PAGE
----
As China ramps up digital yuan piloting, three major state-owned banks have released their e-CNY usage data along with their semi-annual reports, with tens of billions of yuan combined circulating through the banks’ systems.
China Construction Bank said that as of the end of June, it had helped set up 7.23 million personal e-CNY wallets and nearly 1.2 million corporate wallets, handling a total of 18.9 billion digital yuan (US$2.9 billion) worth of transactions, according to its interim report.
Bank of Communications, another state-owned bank, had opened 1.16 million personal digital yuan wallets and 130,000 corporate wallets, with total e-CNY transactions reaching 2.5 billion yuan (US$390 million), Qian Bin, the bank’s executive vice president, told the press on Friday following the release of the bank’s mid-year results.
Industrial and Commercial Bank of China (ICBC) also stated its latest e-CNY implementation status. The bank said in its semi-annual report that as of the end of June, it had opened 3.56 million personal digital yuan wallets and 700,000 corporate wallets, with the number of signed merchants reaching 140,000, though it did not elaborate on the amount in e-CNY transactions it processed.
In a bid to further its digital yuan development, Postal Savings Bank of China has also added a new department dedicated to e-CNY business at its head office, local media Beijing Business Today reported.
Meanwhile, an ICBC branch in Shenzhen has recently launched what could be the nation’s first e-CNY consumer loan pilot, according to a report from industry media Mpaypass.com. Home Credit Consumer Finance Co. Ltd., a Tianjin-based consumer financing company, has joined hands with the ICBC branch to roll out the consumer lending option.
At least one customer at a mobile vendor was able to obtain a consumer loan with e-CNY, and Home Credit directly made payment from the company’s digital yuan wallet to the merchant’s, the local media reported.
The banks’ moves fall in line with the central bank’s digital yuan development policy that encourages wider adoption. In a white paper released last month, the People’s Bank of China (PBOC), the country’s central bank, said e-CNY would obtain programmability from “deploying smart contracts that don’t impair its monetary functions” and which could “facilitate business model innovation.”
The July white paper said e-CNY trials had seen nearly 21 million personal wallets opened and transactions worth a total of around 34.5 billion yuan (US$5.3 billion).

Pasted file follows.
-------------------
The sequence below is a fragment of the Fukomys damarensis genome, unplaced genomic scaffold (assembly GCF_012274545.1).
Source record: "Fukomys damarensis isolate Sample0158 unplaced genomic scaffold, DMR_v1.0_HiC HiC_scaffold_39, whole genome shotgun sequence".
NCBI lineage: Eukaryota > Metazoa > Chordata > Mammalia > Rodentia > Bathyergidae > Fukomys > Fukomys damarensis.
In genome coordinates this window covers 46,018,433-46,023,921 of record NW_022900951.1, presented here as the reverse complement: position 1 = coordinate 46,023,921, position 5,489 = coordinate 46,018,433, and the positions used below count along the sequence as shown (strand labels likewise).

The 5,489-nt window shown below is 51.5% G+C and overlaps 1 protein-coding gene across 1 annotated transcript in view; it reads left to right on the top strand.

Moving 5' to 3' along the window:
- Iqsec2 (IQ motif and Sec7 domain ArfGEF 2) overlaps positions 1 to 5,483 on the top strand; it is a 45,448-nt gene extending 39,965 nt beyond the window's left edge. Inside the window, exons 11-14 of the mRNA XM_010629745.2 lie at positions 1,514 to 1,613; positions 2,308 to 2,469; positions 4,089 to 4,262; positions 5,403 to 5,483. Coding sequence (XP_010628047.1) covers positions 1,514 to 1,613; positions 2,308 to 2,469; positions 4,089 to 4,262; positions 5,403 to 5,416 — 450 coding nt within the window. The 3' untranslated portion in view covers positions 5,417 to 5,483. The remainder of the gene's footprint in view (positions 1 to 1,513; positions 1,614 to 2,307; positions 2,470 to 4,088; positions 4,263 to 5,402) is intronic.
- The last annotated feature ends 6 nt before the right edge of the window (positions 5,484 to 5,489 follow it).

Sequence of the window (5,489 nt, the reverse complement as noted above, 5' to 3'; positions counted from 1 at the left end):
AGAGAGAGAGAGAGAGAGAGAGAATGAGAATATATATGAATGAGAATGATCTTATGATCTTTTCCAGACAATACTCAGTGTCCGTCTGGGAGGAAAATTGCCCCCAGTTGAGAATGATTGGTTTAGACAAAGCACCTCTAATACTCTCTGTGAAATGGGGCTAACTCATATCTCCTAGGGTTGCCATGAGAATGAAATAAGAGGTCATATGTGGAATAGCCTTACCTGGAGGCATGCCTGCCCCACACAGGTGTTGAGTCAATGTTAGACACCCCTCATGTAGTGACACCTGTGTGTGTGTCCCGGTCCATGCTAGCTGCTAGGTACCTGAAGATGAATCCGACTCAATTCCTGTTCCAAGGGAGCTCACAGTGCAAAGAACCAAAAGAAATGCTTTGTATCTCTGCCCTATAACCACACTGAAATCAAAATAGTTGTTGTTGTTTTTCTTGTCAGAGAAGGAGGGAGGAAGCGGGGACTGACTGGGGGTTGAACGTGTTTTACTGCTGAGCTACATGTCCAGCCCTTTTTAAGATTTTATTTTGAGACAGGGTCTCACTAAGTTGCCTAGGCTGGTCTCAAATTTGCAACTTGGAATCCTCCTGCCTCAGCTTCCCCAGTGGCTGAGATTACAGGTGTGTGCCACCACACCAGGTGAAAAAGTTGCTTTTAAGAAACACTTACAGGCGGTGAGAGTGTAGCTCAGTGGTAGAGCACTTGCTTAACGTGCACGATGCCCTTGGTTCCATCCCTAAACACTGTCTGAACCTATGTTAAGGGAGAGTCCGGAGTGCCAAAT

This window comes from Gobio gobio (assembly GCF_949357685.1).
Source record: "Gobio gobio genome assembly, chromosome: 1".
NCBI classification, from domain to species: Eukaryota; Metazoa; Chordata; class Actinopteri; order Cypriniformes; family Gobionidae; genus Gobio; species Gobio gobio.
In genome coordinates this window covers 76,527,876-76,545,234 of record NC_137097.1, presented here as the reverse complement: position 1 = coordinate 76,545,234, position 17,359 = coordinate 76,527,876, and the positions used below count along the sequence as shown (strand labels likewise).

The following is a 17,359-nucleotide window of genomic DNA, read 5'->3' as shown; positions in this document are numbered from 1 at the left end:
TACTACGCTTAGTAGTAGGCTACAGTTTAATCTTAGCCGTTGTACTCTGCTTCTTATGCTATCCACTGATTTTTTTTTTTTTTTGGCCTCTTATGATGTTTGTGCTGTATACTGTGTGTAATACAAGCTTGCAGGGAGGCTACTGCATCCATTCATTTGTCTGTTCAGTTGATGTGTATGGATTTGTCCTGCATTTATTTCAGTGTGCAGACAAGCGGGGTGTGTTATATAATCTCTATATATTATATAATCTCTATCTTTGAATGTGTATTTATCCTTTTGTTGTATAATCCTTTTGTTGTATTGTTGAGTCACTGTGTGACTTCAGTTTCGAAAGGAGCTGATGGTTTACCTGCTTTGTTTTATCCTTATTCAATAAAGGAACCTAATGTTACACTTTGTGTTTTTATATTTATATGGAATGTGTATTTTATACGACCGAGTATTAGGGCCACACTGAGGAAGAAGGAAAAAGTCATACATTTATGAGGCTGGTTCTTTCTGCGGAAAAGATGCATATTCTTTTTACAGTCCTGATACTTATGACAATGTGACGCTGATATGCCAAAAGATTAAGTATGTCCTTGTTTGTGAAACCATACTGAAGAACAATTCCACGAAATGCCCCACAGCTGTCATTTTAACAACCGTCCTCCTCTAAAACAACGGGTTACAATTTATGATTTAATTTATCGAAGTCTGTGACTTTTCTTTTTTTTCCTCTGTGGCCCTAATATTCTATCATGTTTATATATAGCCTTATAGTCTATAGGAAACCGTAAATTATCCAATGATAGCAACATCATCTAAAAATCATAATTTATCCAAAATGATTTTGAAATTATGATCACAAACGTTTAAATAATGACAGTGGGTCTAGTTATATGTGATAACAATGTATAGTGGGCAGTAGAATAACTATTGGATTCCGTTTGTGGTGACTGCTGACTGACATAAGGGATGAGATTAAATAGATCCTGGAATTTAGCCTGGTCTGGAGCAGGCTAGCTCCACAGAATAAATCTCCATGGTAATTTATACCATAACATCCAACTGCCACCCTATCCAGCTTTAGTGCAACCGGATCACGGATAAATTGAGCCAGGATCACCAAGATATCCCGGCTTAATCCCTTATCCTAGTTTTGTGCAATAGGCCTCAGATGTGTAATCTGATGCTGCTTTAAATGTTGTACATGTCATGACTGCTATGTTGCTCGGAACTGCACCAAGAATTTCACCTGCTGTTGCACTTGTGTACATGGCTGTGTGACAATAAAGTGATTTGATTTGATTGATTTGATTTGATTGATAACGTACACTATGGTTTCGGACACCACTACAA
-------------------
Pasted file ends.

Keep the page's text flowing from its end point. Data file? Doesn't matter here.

Earlier this month, an additional 13 banks started to allow their customers to recharge their wallets directly in the e-CNY app, bringing the total number of banks supporting such a feature to 19. The new banks offering a top-up feature include China Merchants Bank, China Citic Bank, Shanghai Pudong Development Bank and Ping An Bank.
The PBOC’s operations office in Beijing also said in its work plan for the second half of the year that it was accelerating its efforts to develop e-CNY payment scenarios for the upcoming Beijing Winter Olympics.
With the digital yuan getting stronger momentum through the government and banks, observers have said the state’s push on e-CNY adoption is increasingly looking like a soft launch.
“The possibility of relying on a high penetration of smartphones, a digital-savvy population and favorable government policies represents all factors that have played a major role in drastically reducing the testing time and quickly moving to a rollout stage,” Matteo Giovannini, a senior finance manager at ICBC, told Forkast.News last week.
In addition to giving away red envelopes for testing, the digital yuan has been put to use on many occasions. For example, Dalian Commodity Exchange, one of China’s four futures exchanges, paid storage fees to a delivery warehouse in the form of e-CNY, in a move that appeared to be the first time applying the digital currency in futures trading, according to the exchange.
The northwestern province of Shaanxi, known as an essential spot for China’s Belt and Road initiative, has also built the province’s first toll lane that supports digital yuan payments. Xi’an, the capital city of Shaanxi province, has been one of the joint points of the economic routes connecting the world’s second-largest economy with Europe, Africa and the rest of Asia.